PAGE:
For many non-profit organizations, data science is viewed as a luxury or a ‘nice-to-have’ but also something seldom worth investing in ‘right now’. Fortunately for me, in early 2018, the ACLU formed a Data & Analytics department and listed summer internship opportunities in early April. The potential to work on interesting projects for a historic institution, to apply and refine my quantitative and technical skills, and to learn more about data science/analytics was too much to resist!
Bookending the Summer: Uncovering Themes
Prior to reviewing the highlights and details (at least what can be shared) of working for the ACLU Data Science team and living in New York City, two books established themselves as more than train-ride summer reading, but as themes for the summer. The two books were Just Mercy by Bryan Stevenson and The Victory Lab by Sasha Issenberg.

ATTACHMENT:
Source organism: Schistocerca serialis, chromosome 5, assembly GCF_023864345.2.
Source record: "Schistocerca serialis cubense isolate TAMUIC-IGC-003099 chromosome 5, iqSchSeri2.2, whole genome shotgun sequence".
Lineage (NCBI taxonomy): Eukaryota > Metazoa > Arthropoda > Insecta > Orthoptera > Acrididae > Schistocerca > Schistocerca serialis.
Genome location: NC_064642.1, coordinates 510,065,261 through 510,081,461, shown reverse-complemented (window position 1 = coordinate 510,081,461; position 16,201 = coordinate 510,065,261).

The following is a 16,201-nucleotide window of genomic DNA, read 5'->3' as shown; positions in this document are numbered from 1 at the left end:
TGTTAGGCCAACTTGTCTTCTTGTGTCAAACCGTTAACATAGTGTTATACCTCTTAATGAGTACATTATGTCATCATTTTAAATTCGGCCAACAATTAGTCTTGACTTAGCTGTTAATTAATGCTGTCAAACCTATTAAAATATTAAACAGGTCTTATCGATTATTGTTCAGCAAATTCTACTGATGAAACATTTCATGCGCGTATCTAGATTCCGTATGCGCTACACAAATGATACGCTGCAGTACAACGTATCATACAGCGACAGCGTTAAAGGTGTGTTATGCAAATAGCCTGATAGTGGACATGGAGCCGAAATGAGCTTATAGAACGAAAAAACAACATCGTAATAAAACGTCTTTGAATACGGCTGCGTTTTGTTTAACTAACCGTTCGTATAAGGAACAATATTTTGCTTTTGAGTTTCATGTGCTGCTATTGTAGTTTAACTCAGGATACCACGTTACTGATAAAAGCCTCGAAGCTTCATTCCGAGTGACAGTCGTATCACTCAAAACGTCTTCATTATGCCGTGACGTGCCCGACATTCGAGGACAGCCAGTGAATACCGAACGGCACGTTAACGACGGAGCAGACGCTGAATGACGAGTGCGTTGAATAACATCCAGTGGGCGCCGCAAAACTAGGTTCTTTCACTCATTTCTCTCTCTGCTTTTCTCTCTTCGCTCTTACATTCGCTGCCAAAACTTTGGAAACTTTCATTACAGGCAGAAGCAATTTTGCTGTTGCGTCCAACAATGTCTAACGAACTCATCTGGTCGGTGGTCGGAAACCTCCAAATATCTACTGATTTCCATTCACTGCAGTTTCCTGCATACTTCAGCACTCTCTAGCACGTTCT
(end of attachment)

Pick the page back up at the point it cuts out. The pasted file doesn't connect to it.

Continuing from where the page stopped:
Just Mercy focuses on the racial injustice endured by African Americans - particularly those living in the deep south. The non-fictional account follows Bryan Stevenson, a lawyer and the founder of the Equal Justice Initiative, as he defends a handful of individuals on death row (some of whom are teens) and faces ever-increasing challenges due to his clients’ race. The book dismantles the notion that racial injustice is a solved issue as of 2018 and serves as a reminder of the work still required to reform our criminal justice system.
The Victory Lab discusses the data revolution transforming our American political system (as well as the billion dollar industry driving the transformation). The author explores the field of political science, the initial resistance to adopt new practices, and the subsequent data-arms race. Additionally, Issenberg explains how shifting from precinct-level approaches to granular/individual-centered approaches has affected voter outreach. As the ACLU invests more effort into advocacy, especially leading into the 2018 midterm elections, the relevance of scientific experimentation and data analysis, as discussed by Issenberg, cannot be understated.